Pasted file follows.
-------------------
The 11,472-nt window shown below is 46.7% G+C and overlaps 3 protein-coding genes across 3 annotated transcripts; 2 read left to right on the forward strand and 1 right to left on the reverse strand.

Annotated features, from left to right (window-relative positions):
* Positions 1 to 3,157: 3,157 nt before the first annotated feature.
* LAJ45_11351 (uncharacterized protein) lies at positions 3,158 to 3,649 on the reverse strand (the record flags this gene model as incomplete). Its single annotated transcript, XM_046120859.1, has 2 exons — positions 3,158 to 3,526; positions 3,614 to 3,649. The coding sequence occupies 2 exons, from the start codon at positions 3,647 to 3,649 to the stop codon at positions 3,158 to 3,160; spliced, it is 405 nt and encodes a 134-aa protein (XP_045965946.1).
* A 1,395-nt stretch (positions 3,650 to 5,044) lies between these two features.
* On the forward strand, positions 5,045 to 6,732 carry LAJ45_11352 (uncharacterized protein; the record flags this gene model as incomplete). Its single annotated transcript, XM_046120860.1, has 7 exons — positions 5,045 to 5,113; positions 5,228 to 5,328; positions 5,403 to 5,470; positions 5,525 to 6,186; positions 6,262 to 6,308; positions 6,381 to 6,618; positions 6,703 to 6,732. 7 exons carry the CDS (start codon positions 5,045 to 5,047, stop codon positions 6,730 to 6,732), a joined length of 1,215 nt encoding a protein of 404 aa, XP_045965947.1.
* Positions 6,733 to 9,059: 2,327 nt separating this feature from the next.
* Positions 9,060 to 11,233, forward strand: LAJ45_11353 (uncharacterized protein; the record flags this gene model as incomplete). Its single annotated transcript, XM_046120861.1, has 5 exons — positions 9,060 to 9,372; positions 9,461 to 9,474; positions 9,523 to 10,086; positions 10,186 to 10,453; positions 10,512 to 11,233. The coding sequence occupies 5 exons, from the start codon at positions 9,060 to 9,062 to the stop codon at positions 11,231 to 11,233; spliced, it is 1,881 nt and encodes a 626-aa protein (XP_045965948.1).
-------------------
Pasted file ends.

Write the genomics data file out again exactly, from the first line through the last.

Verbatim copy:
The 11,472-nt window shown below is 46.7% G+C and overlaps 3 protein-coding genes across 3 annotated transcripts; 2 read left to right on the forward strand and 1 right to left on the reverse strand.

Annotated features, from left to right (window-relative positions):
* Positions 1 to 3,157: 3,157 nt before the first annotated feature.
* LAJ45_11351 (uncharacterized protein) lies at positions 3,158 to 3,649 on the reverse strand (the record flags this gene model as incomplete). Its single annotated transcript, XM_046120859.1, has 2 exons — positions 3,158 to 3,526; positions 3,614 to 3,649. The coding sequence occupies 2 exons, from the start codon at positions 3,647 to 3,649 to the stop codon at positions 3,158 to 3,160; spliced, it is 405 nt and encodes a 134-aa protein (XP_045965946.1).
* A 1,395-nt stretch (positions 3,650 to 5,044) lies between these two features.
* On the forward strand, positions 5,045 to 6,732 carry LAJ45_11352 (uncharacterized protein; the record flags this gene model as incomplete). Its single annotated transcript, XM_046120860.1, has 7 exons — positions 5,045 to 5,113; positions 5,228 to 5,328; positions 5,403 to 5,470; positions 5,525 to 6,186; positions 6,262 to 6,308; positions 6,381 to 6,618; positions 6,703 to 6,732. 7 exons carry the CDS (start codon positions 5,045 to 5,047, stop codon positions 6,730 to 6,732), a joined length of 1,215 nt encoding a protein of 404 aa, XP_045965947.1.
* Positions 6,733 to 9,059: 2,327 nt separating this feature from the next.
* Positions 9,060 to 11,233, forward strand: LAJ45_11353 (uncharacterized protein; the record flags this gene model as incomplete). Its single annotated transcript, XM_046120861.1, has 5 exons — positions 9,060 to 9,372; positions 9,461 to 9,474; positions 9,523 to 10,086; positions 10,186 to 10,453; positions 10,512 to 11,233. The coding sequence occupies 5 exons, from the start codon at positions 9,060 to 9,062 to the stop codon at positions 11,231 to 11,233; spliced, it is 1,881 nt and encodes a 626-aa protein (XP_045965948.1).